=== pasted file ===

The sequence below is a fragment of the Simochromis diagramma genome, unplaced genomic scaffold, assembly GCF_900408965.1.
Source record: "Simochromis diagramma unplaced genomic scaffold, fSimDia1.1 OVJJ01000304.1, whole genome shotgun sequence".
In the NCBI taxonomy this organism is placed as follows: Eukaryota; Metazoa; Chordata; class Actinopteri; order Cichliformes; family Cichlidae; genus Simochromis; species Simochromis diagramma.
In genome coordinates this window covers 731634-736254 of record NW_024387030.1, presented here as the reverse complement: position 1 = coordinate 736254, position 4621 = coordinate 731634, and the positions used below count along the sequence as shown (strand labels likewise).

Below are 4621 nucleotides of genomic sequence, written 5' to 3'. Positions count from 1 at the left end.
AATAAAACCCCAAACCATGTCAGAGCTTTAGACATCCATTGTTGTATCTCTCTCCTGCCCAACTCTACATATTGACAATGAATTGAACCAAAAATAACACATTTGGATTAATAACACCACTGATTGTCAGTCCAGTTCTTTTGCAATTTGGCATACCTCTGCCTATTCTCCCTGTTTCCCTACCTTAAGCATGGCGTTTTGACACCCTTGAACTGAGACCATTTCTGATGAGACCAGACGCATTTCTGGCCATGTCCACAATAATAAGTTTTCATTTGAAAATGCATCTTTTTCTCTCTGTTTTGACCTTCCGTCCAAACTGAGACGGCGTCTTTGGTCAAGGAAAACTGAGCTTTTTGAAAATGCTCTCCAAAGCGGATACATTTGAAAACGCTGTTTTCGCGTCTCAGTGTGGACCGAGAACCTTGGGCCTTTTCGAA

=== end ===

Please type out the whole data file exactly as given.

The sequence below is a fragment of the Simochromis diagramma genome, unplaced genomic scaffold, assembly GCF_900408965.1.
Source record: "Simochromis diagramma unplaced genomic scaffold, fSimDia1.1 OVJJ01000304.1, whole genome shotgun sequence".
In the NCBI taxonomy this organism is placed as follows: Eukaryota; Metazoa; Chordata; class Actinopteri; order Cichliformes; family Cichlidae; genus Simochromis; species Simochromis diagramma.
In genome coordinates this window covers 731634-736254 of record NW_024387030.1, presented here as the reverse complement: position 1 = coordinate 736254, position 4621 = coordinate 731634, and the positions used below count along the sequence as shown (strand labels likewise).

Below are 4621 nucleotides of genomic sequence, written 5' to 3'. Positions count from 1 at the left end.
AATAAAACCCCAAACCATGTCAGAGCTTTAGACATCCATTGTTGTATCTCTCTCCTGCCCAACTCTACATATTGACAATGAATTGAACCAAAAATAACACATTTGGATTAATAACACCACTGATTGTCAGTCCAGTTCTTTTGCAATTTGGCATACCTCTGCCTATTCTCCCTGTTTCCCTACCTTAAGCATGGCGTTTTGACACCCTTGAACTGAGACCATTTCTGATGAGACCAGACGCATTTCTGGCCATGTCCACAATAATAAGTTTTCATTTGAAAATGCATCTTTTTCTCTCTGTTTTGACCTTCCGTCCAAACTGAGACGGCGTCTTTGGTCAAGGAAAACTGAGCTTTTTGAAAATGCTCTCCAAAGCGGATACATTTGAAAACGCTGTTTTCGCGTCTCAGTGTGGACCGAGAACCTTGGGCCTTTTCGAA